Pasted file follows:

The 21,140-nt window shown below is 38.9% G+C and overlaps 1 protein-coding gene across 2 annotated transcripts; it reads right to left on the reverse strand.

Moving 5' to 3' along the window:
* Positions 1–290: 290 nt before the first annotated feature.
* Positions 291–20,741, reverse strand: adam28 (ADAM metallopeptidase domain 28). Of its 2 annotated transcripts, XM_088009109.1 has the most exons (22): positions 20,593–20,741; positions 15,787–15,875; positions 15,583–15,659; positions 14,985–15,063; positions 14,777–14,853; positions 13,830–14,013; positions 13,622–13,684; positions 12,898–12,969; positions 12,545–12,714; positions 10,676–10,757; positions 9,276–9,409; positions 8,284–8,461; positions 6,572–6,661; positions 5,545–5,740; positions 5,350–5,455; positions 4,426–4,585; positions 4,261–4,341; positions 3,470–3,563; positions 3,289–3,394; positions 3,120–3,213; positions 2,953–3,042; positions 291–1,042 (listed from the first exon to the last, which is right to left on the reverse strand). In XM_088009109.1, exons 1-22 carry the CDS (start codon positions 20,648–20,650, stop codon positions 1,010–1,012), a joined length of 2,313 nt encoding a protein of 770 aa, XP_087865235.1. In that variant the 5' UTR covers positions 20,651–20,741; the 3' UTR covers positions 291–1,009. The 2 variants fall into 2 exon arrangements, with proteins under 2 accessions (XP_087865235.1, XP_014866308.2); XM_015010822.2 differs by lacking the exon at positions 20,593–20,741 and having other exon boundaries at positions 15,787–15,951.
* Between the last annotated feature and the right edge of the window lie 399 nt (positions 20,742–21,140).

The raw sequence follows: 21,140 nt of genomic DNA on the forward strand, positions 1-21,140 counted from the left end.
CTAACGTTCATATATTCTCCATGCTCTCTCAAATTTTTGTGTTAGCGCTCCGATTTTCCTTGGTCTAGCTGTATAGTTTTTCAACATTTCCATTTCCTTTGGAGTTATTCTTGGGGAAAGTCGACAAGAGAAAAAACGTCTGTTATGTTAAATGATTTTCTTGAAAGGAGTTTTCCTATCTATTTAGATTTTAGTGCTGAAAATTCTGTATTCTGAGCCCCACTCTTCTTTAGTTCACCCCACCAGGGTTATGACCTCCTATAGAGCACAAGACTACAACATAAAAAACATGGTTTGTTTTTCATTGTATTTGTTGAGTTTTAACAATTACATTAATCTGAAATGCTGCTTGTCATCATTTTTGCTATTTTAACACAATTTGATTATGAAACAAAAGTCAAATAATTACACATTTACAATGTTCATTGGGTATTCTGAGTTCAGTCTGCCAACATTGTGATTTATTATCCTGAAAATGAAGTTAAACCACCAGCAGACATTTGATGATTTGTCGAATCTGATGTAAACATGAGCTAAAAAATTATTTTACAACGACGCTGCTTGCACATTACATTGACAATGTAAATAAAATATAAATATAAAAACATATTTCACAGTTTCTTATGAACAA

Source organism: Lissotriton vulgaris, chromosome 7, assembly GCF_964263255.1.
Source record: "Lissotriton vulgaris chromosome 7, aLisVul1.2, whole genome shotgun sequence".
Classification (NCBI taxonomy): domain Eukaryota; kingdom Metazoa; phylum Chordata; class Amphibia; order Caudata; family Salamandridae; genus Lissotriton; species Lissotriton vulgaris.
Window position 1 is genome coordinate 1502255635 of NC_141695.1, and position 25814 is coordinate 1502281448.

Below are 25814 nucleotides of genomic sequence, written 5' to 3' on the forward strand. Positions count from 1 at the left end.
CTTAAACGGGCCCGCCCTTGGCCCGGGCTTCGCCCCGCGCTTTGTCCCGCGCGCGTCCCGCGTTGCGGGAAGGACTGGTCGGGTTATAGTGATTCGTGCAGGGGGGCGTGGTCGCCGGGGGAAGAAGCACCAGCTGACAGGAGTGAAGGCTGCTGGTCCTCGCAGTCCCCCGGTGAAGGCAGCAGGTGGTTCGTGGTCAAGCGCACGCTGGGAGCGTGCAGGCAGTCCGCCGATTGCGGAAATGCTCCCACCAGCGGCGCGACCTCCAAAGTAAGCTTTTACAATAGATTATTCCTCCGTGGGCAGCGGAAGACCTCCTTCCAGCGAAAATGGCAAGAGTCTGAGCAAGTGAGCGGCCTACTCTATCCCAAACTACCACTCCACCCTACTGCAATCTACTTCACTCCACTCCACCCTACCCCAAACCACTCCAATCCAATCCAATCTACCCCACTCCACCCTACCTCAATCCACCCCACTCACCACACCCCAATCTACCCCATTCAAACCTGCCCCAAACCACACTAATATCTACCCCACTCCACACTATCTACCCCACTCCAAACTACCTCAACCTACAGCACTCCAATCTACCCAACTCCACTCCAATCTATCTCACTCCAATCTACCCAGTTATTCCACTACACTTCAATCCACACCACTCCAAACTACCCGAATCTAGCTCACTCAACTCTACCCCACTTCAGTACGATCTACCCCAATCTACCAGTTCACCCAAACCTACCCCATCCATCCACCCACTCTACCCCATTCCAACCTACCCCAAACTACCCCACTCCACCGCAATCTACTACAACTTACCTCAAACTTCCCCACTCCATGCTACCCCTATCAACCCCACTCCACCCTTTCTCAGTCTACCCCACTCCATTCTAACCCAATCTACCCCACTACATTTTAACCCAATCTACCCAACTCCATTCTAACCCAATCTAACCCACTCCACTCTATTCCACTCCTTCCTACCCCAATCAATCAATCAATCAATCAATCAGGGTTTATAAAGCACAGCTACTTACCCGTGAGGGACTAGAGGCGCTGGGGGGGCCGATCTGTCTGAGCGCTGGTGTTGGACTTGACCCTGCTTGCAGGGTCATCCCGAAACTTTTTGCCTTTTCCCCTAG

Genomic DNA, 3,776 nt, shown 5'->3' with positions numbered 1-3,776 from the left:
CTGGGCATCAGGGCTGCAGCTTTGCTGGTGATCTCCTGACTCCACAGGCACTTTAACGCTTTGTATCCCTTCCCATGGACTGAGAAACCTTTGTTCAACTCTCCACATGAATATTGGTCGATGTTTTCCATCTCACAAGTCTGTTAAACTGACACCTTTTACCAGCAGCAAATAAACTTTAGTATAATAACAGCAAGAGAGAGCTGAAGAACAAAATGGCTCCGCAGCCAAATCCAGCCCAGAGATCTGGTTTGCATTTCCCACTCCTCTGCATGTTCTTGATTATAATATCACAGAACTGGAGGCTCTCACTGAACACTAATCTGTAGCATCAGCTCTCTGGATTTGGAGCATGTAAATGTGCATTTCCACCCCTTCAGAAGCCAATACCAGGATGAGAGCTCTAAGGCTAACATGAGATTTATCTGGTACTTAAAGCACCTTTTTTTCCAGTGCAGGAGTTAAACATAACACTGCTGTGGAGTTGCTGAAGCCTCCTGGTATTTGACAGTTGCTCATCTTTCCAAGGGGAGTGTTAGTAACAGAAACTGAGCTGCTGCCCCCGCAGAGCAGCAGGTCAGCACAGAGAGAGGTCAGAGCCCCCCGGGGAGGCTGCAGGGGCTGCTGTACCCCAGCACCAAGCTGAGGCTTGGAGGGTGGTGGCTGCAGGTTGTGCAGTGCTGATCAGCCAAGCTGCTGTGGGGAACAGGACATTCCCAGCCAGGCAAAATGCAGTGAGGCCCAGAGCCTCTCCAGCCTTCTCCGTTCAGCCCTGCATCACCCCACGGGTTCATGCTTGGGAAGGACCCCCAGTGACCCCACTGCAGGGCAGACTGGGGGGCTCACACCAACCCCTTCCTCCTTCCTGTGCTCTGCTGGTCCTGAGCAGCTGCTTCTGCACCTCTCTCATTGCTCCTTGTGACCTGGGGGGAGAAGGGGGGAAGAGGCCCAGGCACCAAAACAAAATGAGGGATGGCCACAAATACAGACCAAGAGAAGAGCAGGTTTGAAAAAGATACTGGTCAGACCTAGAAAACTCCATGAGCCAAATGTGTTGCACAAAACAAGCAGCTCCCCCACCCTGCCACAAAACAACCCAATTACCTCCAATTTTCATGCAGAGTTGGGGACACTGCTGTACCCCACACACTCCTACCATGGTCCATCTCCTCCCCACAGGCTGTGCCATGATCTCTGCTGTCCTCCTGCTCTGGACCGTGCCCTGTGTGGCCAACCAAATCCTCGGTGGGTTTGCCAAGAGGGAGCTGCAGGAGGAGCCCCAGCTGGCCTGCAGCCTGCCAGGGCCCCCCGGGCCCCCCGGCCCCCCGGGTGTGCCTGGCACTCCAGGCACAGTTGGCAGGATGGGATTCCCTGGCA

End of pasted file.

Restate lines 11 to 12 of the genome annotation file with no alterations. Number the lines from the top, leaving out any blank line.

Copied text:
Window position 1 is genome coordinate 1502255635 of NC_141695.1, and position 25814 is coordinate 1502281448.

Below are 25814 nucleotides of genomic sequence, written 5' to 3' on the forward strand. Positions count from 1 at the left end.